Date of Award
As Shakespeare composed the three history plays discussed here, English culture faced a shift in its dominant belief system from an animistic perspective that valued nature and superstition to a humanistic perspective based on reason and personal relationships. In Richard II, Shakespeare creates characters that fall on either side of this divide, and he shows humanism triumph over animism when Henry deposes Richard. In 1 Henry IV, Shakespeare shows that this binary is not so easily reconciled, and Hal (the future Henry V) creates a dual nature that subsumes the tenets of both animism and humanism. After the death of his father and his rejection of Falstaff in 2 Henry IV, Hal demonstrates that the only solution to the humanism/animism debate is to entirely reject the tenets of both and, instead, blend the two viewpoints together. The result is a newly formed conception of kingship and a hero-king.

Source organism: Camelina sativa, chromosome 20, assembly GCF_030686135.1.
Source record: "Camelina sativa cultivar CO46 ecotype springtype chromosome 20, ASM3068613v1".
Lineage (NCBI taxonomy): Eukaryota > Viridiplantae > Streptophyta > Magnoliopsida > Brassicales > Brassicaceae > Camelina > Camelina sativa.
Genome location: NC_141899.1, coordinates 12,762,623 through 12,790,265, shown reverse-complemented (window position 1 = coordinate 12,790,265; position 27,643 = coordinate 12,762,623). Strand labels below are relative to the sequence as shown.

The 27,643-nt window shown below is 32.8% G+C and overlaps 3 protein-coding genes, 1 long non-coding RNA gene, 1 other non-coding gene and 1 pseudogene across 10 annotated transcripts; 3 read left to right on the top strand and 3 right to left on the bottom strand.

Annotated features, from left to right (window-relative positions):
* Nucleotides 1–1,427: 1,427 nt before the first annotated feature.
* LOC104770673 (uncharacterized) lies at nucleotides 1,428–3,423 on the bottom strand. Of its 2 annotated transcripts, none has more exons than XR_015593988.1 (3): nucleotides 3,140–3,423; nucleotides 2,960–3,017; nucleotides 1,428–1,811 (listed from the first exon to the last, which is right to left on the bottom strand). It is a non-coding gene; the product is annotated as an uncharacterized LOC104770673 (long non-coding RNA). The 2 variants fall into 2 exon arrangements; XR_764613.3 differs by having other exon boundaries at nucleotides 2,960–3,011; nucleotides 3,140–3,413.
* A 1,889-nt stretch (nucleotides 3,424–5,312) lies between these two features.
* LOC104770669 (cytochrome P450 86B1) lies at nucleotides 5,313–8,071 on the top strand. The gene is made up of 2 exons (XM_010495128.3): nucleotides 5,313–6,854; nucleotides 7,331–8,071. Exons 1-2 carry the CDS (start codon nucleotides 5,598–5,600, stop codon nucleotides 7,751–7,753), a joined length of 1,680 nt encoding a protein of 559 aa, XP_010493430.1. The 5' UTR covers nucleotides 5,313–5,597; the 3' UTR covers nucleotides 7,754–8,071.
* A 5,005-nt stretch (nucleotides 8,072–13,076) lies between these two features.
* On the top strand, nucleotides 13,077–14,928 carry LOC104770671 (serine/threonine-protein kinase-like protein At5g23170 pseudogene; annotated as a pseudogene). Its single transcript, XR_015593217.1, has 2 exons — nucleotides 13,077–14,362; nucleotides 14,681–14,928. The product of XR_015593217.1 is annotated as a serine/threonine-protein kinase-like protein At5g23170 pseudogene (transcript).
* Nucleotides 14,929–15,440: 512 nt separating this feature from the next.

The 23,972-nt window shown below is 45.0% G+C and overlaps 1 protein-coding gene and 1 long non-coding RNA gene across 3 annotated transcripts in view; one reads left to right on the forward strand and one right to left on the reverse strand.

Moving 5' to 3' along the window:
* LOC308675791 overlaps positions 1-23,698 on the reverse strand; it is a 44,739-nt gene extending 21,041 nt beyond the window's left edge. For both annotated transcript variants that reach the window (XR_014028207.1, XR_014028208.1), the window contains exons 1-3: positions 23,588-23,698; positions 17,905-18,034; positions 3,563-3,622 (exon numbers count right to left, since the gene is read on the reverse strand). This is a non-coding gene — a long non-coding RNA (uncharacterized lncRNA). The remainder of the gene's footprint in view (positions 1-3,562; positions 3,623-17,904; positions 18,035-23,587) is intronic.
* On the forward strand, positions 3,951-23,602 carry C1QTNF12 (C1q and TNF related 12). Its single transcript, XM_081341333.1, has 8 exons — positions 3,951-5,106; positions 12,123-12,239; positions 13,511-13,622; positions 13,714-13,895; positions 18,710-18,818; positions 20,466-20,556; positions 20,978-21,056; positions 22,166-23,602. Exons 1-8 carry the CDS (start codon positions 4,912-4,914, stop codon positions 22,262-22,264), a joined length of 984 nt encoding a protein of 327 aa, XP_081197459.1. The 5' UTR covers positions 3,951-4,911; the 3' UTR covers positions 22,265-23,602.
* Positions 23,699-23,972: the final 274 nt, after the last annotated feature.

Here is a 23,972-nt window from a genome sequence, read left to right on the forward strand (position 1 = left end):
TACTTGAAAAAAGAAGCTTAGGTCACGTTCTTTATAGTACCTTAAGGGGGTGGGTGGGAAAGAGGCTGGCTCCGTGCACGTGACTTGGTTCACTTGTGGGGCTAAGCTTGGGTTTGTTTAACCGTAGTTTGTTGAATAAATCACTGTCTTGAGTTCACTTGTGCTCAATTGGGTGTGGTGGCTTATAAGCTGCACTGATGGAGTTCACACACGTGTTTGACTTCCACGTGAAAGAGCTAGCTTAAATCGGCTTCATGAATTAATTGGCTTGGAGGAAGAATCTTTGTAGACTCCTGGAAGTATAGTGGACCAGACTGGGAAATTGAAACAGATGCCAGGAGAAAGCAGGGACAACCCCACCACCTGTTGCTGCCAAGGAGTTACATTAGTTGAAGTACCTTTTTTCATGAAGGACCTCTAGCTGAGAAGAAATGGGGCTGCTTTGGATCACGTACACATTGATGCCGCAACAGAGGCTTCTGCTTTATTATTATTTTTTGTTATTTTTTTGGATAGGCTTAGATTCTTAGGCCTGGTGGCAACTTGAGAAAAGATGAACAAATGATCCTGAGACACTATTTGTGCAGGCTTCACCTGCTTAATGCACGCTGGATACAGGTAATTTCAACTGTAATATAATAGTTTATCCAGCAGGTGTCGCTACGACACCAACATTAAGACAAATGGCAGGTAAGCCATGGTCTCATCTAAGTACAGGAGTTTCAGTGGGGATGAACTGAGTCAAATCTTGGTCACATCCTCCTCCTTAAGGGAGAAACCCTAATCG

Kottemann, Kathrin, ""Let heaven kiss earth!": The Function of Humanism and Animism in Shakespeare's Richard II and Henry IV, Parts I and II" (2009). University of New Orleans Theses and Dissertations. 999.